As a real-world-research practitioner, I explored how chaotic heroin addicts in Pakistan explained their drug-related behaviour while remaining committed to their faith’s teaching with which those actions were in conflict. My doctorate, begun in parish ministry and completed as a diocesan social-responsibility officer, considered how people, held in high regard by their own church community, dealt with private memories of moral failings. This latter research focused on behaviour that might be considered of lesser moral gravity, such as failure to be a good parent or exaggerated expense claims, these not being public knowledge.

The coping strategies used to deal with these recollections were linked to the moral perspectives of virtue ethics, utilitarianism, and deontology. They highlighted splits in an understanding of personhood based on: actual v. ideal; self v. others; and present v. past and future. This subsequently led to ideas on how preaching that includes moral exhortation could be nuanced in ways that equip people to grow as disciples, enabling personal behaviour to accord with moral aspiration.

The Chapter Office
19A The Close
Lichfield WS13 7LD


Stipend, parish share, and a new departure

 From the Revd Martin Down

Sir, — Andrew Brown (Press, 26 February) refers to a letter of mine published in The Spectator, in which I had suggested a new relationship between the parishes and the bureaucracy of the Church of England: “stop paying the parish share; ignore everything that comes from the diocesan office; employ local tradesmen to do the repairs on the church and the parsonage house; and get on with the job that God has called you to do in the parish. Then see what happens! God is faithful and will provide for all your needs,” (though Mr Brown omitted the most important words above in italics).

Mr Brown then goes on to accuse me of writing this from the point of view of a vicar cosseted for 55 years by the Church Commissioners. On the contrary, this was written out of my own experience.

I was indeed for most of my ministry paid a stipend by the Church Commissioners. It would be tedious to rehearse the fundamental changes that have taken place over the years with regard to the payment of the clergy. By the time I was first an incumbent, we were indeed all beginning to be payed a standard stipend by the Church Commissioners, though even then that was funded from historic endowments, not from Parish Share.

In 2000, however, I faced a choice: to continue, as the vicar of two country parishes, to be paid by the Church Commissioners and housed in the parsonage, or to resign and continue as the priest-in-charge of a new congregation that we had planted in the Community Centre. I resigned as the incumbent of the parishes and committed myself to the new congregation, with no assurance that anyone would pay me, with no house to move into, and indeed a big question mark hanging over our whole future within the Church of England.

To cut a long story short, the Church of England decided it wanted to keep us, and over several years of my ministry and that of my successor, we evolved an arrangement by which, today, this new church, the Fountain of Life in Norfolk, pays and houses its own minister directly, has built and now maintains its own extensive buildings and facilities on the outskirts of the village, and — yes — voluntarily gives ten per cent of its ordinary income to the diocese of Norwich, the support and oversight of whose Bishop the church continues to enjoy; so much so, that the church is now designated a resource church for the diocese.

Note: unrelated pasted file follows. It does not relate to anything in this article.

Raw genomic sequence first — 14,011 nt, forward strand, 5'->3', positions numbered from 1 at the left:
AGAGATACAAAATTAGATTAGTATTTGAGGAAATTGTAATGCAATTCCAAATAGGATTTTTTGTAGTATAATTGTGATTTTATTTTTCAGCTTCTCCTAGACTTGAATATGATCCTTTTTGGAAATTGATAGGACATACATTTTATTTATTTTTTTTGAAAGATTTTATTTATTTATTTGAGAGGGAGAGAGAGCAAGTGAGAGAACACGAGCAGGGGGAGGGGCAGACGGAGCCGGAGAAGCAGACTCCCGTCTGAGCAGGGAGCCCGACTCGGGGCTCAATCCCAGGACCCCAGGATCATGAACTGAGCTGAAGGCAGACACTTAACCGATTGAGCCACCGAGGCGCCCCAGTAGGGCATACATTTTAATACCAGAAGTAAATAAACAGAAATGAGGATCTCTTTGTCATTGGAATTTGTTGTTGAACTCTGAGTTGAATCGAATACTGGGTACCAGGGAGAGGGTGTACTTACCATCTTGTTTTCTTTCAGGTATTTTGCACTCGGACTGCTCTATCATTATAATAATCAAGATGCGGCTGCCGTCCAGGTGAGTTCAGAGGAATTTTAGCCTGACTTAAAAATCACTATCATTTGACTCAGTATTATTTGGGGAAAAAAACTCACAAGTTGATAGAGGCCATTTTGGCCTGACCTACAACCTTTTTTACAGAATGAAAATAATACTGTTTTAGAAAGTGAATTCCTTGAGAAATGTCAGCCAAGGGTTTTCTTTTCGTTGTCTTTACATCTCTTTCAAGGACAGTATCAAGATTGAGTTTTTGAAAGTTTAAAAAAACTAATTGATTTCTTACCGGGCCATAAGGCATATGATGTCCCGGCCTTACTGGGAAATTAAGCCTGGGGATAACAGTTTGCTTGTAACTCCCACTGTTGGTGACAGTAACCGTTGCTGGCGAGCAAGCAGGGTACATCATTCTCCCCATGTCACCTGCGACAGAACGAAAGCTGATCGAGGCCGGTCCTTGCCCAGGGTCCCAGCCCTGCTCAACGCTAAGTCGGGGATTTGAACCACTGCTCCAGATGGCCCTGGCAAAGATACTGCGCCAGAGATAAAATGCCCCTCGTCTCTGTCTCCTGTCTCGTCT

In my original letter to The Spectator, I was merely encouraging others to step out in faith like us: to invest their time and their money in the work of the Kingdom rather than squander so much of it on feeding that insatiable animal, the bureaucracy of the Church of England.

People might like to look out for a book, Re-digging the Wells, by my successor Stephen Mawditt, due to be published this summer, which tells this story more fully. Bishop Graham James oversaw it all, and blessed it.

36 Beechgate
Witney OX28 4JL


Scripture Union review

From Miss Vasantha Gnanadoss

Sir, — From your coverage of John Smyth and the Scripture Union (News, 1 April), we learn that “One of the revelations from the SU report is that Bishop Paul Butler, at the time President of Scripture Union and Lead Bishop for Safeguarding, was told in 2015, yet appears to have done nothing.”

Failure to take action when abuse is reported is recognised as a serious matter. Can we expect Bishop Butler to be suspended while this revelation is investigated?

There is a marked contrast between this revelation of inaction and Bishop Butler’s defence, later in 2015, in the House of Lords, of what Lord Carlile has described as “a rush to judgement” on “a single unfounded allegation” against Bishop George Bell.

242 Links Road
London SW17 9ER


Face masks in church

From the Revd Douglas Dales
Sir, — If people are sitting suitably spaced out in church, the effectiveness of face masks is minimal, and they promote undue fear in a place that should be a refuge of peace. Christians are bidden in scripture to worship with open faces (2 Corinthians 3.18). Now that those at risk of serious illness as a result of infection with Covid-19 have been vaccinated, it is no longer appropriate for the State to dictate something con­trary to this principle.

The Glebe House, 3 Drakes Farm
Peasemore, Newbury
Berkshire RG20 7DF